Celebrity calculators

6th January 2006 at 00:00
Introducing famous mathematicians makes theorems real, says Alastair Cornish

You can or you can't do maths. That is what I am told all the time by people I meet. People can remember some of their school science, a lot of history and geography, maybe some language and large amounts of English lessons. Why?

Well, I believe it has a lot to do with telling stories (and something to do with liking the subject). In all of the above subjects, some of the teaching can be done by watching a video or by hanging the topic on something real, tangible or by having a story attached. With maths, this can be difficult, especially when a lot of today's teachers don't have a maths degree and know little or nothing of its history.

And it's the history of maths that can lend itself to a more interesting and memorable lesson. I agree that, for some, kinaesthetic methods such as playing with dice will achieve results, but this isn't always practical or possible. There is, however, another way.

Take, for instance, Pythagoras's theorem: the square on the hypotenuse is equal to the sum of the squares on the other two sides. We can prove it by cutting up pieces of paper and sticking them in our books. We can draw semicircles and squares to demonstrate the principles. But, hang on, Pythagoras was a real bloke. He lived a long time ago, but he existed and led a pretty interesting life. We have the perfect story with which to introduce his theorem.

Pythagoras of Samos was born around 596bc. He travelled extensively, setting up schools to teach mathematics, geometry, music and reincarnation.

After time in Egypt where he trained as a priest in Diospolis, he returned to Samos to form a school known as the semicircle of Pythagoras. He then moved to Croton (now Crotone) in Italy where the students had very few possessions and were vegetarian.

Pythagoras looked at many of the mathematical concepts we take for granted, such as odd and even numbers, triangular numbers, perfect numbers and, of course, geometry and the right-angled triangle. He was obsessed with proof in the abstract sense, and thought that the whole cosmos was a scale and a number.

You might think that this is a lot to ponder, but maybe some discussions could stem from these basic biographical facts. Cross-curricular themes are already starting to emerge. Obviously, students don't need to know all of this to pass the exam, but it might be an aid to learning to encourage some of them to take an interest in the topic. Also, research into Pythagorean Triples can confound existing beliefs. Some of my students went to see the Babylonian tablet Plimpton 322, which showed Pythagorean Triples, and was dated c1900 to 1600bc, some 1,100 years before the man himself.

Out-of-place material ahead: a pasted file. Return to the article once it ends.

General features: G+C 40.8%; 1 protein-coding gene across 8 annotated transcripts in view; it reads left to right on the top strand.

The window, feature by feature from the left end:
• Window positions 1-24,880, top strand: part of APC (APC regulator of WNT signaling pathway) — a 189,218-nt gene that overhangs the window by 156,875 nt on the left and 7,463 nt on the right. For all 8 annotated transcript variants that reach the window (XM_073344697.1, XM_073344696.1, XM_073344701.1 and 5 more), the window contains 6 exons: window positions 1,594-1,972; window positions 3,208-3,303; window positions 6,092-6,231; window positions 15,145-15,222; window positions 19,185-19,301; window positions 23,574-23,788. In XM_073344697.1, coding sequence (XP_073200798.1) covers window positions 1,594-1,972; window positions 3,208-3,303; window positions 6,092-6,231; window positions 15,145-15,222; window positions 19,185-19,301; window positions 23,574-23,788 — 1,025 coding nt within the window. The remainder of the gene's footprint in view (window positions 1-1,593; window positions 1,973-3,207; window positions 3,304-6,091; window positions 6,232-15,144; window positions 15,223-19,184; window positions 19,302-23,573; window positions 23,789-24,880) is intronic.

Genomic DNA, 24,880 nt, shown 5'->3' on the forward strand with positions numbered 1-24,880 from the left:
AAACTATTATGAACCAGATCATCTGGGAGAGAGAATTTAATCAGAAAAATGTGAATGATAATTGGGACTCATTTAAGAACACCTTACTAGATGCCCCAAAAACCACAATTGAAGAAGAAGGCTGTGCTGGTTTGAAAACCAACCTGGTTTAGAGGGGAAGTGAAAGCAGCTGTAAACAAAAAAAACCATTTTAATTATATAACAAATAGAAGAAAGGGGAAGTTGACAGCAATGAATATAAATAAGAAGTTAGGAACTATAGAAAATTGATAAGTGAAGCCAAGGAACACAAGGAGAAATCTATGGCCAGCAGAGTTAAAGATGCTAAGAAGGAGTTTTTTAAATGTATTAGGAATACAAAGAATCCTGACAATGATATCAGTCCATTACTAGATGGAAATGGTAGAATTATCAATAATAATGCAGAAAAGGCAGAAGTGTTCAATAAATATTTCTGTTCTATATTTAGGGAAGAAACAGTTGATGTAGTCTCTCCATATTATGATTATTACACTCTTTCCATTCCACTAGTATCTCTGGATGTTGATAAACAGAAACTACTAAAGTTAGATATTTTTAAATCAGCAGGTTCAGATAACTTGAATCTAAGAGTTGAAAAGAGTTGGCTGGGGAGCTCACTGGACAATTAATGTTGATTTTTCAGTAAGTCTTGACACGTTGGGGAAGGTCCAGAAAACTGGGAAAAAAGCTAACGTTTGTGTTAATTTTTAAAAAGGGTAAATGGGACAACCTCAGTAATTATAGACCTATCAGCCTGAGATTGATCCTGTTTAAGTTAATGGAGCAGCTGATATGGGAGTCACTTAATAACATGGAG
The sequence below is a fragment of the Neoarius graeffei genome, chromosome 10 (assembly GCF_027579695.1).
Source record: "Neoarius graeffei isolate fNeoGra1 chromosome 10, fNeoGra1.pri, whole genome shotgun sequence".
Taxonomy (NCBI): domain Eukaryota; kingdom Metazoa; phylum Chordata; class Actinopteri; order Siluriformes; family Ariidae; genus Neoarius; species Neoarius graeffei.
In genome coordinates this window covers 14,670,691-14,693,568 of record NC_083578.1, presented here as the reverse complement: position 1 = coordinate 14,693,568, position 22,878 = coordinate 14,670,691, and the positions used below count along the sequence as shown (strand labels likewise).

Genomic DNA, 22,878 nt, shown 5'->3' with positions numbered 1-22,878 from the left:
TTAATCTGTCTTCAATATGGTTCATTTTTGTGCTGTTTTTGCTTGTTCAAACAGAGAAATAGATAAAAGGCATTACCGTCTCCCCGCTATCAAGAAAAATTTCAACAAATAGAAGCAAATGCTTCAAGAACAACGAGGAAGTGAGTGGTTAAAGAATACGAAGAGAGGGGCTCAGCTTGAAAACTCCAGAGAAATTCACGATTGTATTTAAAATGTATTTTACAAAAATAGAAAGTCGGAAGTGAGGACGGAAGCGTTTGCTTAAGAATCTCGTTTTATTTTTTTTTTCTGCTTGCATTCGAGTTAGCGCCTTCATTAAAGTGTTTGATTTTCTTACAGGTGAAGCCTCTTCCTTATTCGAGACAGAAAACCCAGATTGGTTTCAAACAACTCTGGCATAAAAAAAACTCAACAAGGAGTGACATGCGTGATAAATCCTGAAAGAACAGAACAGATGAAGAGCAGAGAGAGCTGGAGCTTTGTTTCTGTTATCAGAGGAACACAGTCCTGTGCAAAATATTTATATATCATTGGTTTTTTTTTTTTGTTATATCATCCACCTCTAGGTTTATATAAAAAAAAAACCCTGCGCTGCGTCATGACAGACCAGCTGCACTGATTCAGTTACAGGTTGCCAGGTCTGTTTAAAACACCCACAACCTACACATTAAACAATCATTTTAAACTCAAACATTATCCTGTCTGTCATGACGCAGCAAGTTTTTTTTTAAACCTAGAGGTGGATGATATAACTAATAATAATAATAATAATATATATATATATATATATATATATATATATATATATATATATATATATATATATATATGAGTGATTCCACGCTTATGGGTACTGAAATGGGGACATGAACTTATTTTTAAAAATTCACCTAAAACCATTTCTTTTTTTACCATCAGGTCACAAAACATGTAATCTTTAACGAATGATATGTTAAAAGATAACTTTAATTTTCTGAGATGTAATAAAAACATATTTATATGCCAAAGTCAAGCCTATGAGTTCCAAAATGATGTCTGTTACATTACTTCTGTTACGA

Building a story can help students learn and remember, and even engender discussions on other topics as they overlap. It even helped me with an April Fool's joke I played on my Year 11s some years ago. Explaining that they needed to know some of the origins of the maths they were doing, I got them to draw a timeline. On it, we placed various ancient but prominent mathematicians and what they had contributed. Pythagoras was there, as was Archimedes, Eratosthenes and his sieve, Euclid, plus a few more. It progressed through al-Khwarizmi to his fellow Arabian, Al-Prilla (becoming April) and his school Fullalla (Fool)!

A laugh? Yes. Good revision? Definitely. Plus they remembered it. After the exam a few weeks later, several told me how that lesson had helped them remember the facts they required.

As an end of term or year project, I have also had students pick a few mathematicians from a list. Using the internet, they then research them and write a short piece on each. Again, this involves research and cross-curricular skills.

I'm not saying it will help everyone, but it might generate interest for some, where there was none before. Maths does not have to be the dry subject many see it as, but it takes a little bit of effort to dress it up.

Alastair Cornish has been teaching maths for 10 years, first in London, then in Cardiff

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